Look at the numbers again. Smartsheet, Alteryx, New Relic, Splunk - all notoriously clunky tools to use, all have anywhere between 30-90% of their new revenue being driven by expansion. The old timers are on to something.
This is no fluke. Expansion is a solved science. It’s a tough science, but it’s a solved one.
Slack’s NRR hovers around the 120% mark according to the latest available fiscal year results. And the behemoth powering this Houdini Cell magic trick is a carefully crafted marvel of data science and engineering.
BTS: The Pledge
The magician shows you something ordinary: a deck of cards, a bird, or a man.
Slack distilled this magic to a number and made it popular: 2,000.
A team of 10 or more, exchanging over 2,000 messages within 1 week had 93% retention in the long term. And so for Slack, anyone who crossed this magic number was a Product-Qualified Lead.
At the core of the spell animating their go-to-market motion sits a segmentation engine built in-house.
Six personas that every account is mapped to depending on where they are in their user journey.
Sounds simple. Let’s play that back. How is this segmentation put into effect?
- To pull in team sizes, Slack taps into their subscription data. Aggregated and stitched at a user-team-account level.
- To measure engagement, product analytics. Something like a Segment, Mixpanel, or Amplitude.
- Acquisition source is pulled in through data from marketing channels.
- Headroom for expansion and team size is measured by 3rd party enrichment.
If you’re on Slack’s GTM team, you want every new user to eventually be taken to that top right corner and become that orange tile: “The Committed.”
Each of those tile hops is powered by a GTM touch. Creators become connectors through lifecycle e-mails. Connectors become engagers through in-app nudges prompted to them. Sales or sales-assist teams step in to then convert them to “Committed.”
BTS: The turn
The magician takes the dove and makes it do something extraordinary. Like, make the dove disappear.
The Slack recipe to drive upsells and conversions is rooted in five fundamental components. When it comes to driving this at scale, across the board, what separates the wheat from the chaff - the best from the rest - is their ability to:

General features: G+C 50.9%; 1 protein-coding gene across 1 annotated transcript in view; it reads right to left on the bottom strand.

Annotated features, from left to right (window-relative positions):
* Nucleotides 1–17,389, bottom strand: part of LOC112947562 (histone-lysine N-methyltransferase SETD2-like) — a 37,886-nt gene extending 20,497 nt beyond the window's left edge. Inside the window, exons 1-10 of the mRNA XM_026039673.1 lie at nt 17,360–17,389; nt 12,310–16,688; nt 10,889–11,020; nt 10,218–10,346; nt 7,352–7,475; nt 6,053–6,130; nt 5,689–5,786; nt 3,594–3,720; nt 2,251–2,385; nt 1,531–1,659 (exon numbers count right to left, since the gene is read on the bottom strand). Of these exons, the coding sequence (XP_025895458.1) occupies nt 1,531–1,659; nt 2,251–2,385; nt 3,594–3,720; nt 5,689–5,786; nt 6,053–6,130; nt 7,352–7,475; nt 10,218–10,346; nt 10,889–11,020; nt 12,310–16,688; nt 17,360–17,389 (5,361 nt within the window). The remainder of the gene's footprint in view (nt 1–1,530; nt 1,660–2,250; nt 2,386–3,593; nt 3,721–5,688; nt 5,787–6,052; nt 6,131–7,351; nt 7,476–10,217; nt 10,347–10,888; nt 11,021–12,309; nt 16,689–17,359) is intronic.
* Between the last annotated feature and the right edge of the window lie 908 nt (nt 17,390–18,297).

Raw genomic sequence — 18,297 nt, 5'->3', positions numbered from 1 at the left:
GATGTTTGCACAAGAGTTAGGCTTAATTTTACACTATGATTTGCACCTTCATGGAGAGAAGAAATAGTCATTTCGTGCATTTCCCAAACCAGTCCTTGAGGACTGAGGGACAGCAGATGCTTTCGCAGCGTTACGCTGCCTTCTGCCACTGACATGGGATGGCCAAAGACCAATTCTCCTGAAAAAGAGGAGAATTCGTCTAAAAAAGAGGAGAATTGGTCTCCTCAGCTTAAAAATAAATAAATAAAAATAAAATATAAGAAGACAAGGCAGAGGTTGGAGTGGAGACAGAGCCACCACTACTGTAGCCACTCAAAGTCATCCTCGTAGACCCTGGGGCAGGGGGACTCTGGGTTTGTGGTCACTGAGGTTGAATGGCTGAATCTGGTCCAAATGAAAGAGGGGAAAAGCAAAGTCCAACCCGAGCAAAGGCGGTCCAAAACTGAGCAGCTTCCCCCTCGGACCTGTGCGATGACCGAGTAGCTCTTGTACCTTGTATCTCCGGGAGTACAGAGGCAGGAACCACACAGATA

#1 Drive a multi-modal GTM
They’re all GTM agnostic, and consciously nudge users in the right place at the right time, across a plethora of channels.
#2 Set up a *chef’s kiss* GTM infra
They’ve all set up the infra to power their multi-modal GTM. Ways to measure engagement, and ways to boost it - across sales, marketing, account management, and product growth.
#3 Make disparate pieces talk to each other
Some engineering magic here, that makes product analytics and enrichment talk to your CRM, and for all of this measurement to live centrally in a warehouse.
#4 Add intelligence
And to bring the data to life and draw meaning from it, a smattering of data science magic.
BTS: The Prestige
But you wouldn't clap yet. Because making something disappear isn't enough; you have to bring it back. That's why every magic trick has a third act, the hardest part, the part we call "The Prestige".
#5 Make intelligence actionable
All of that intelligence is then put into action through a carefully orchestrated GTM. Qualified users are reached through the right channel, with the right messaging, personalized to just the right amount, at the exact time they’re ready to hop tiles.
Every user-touch stands on the shoulders of a feat of engineering that stitches disparate data together, makes it coherent, and channels it to an end-point that the user prefers with the intelligence given to it by AI models that bring it to life.
Like a million Rube Goldberg machines set into motion all at the same time.
The Val lawsuits would be worth over a million dollars today. The simplicity of the prestige masked over a million dollars worth of sophistication.
It shouldn’t escape you that the Alteryx, New Relic, and the other old-timers are in rarefied air.
To set such an engine as Slack into motion takes a small matter of (we measured this) anywhere between 3-8 quarters with 3-4 data scientists, 3-4 data engineers, and a small price of $1M - $3M a year. Recurring.
It’s science. But it’s expensive science. As Val and the production team at Fox will tell you.